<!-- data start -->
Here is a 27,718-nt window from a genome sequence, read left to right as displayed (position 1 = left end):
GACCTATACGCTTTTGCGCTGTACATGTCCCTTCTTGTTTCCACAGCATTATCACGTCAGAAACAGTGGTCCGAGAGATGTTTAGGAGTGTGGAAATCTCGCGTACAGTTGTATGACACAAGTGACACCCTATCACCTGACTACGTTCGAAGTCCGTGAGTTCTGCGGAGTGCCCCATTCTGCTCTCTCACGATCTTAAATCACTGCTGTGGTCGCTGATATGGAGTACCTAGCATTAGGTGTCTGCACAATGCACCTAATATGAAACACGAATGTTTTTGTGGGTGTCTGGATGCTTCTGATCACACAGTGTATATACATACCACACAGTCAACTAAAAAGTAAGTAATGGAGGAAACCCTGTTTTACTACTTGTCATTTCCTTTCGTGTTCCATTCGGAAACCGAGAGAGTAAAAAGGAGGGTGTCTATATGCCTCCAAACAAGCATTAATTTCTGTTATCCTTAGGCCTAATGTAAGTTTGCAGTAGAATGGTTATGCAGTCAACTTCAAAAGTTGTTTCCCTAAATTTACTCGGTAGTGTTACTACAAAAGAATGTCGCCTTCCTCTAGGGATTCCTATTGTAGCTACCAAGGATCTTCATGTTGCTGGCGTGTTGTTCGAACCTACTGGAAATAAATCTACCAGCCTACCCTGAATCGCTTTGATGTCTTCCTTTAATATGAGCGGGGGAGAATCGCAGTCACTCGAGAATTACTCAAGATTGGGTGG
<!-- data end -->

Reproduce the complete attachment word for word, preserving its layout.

Here is a 27,718-nt window from a genome sequence, read left to right as displayed (position 1 = left end):
GACCTATACGCTTTTGCGCTGTACATGTCCCTTCTTGTTTCCACAGCATTATCACGTCAGAAACAGTGGTCCGAGAGATGTTTAGGAGTGTGGAAATCTCGCGTACAGTTGTATGACACAAGTGACACCCTATCACCTGACTACGTTCGAAGTCCGTGAGTTCTGCGGAGTGCCCCATTCTGCTCTCTCACGATCTTAAATCACTGCTGTGGTCGCTGATATGGAGTACCTAGCATTAGGTGTCTGCACAATGCACCTAATATGAAACACGAATGTTTTTGTGGGTGTCTGGATGCTTCTGATCACACAGTGTATATACATACCACACAGTCAACTAAAAAGTAAGTAATGGAGGAAACCCTGTTTTACTACTTGTCATTTCCTTTCGTGTTCCATTCGGAAACCGAGAGAGTAAAAAGGAGGGTGTCTATATGCCTCCAAACAAGCATTAATTTCTGTTATCCTTAGGCCTAATGTAAGTTTGCAGTAGAATGGTTATGCAGTCAACTTCAAAAGTTGTTTCCCTAAATTTACTCGGTAGTGTTACTACAAAAGAATGTCGCCTTCCTCTAGGGATTCCTATTGTAGCTACCAAGGATCTTCATGTTGCTGGCGTGTTGTTCGAACCTACTGGAAATAAATCTACCAGCCTACCCTGAATCGCTTTGATGTCTTCCTTTAATATGAGCGGGGGAGAATCGCAGTCACTCGAGAATTACTCAAGATTGGGTGG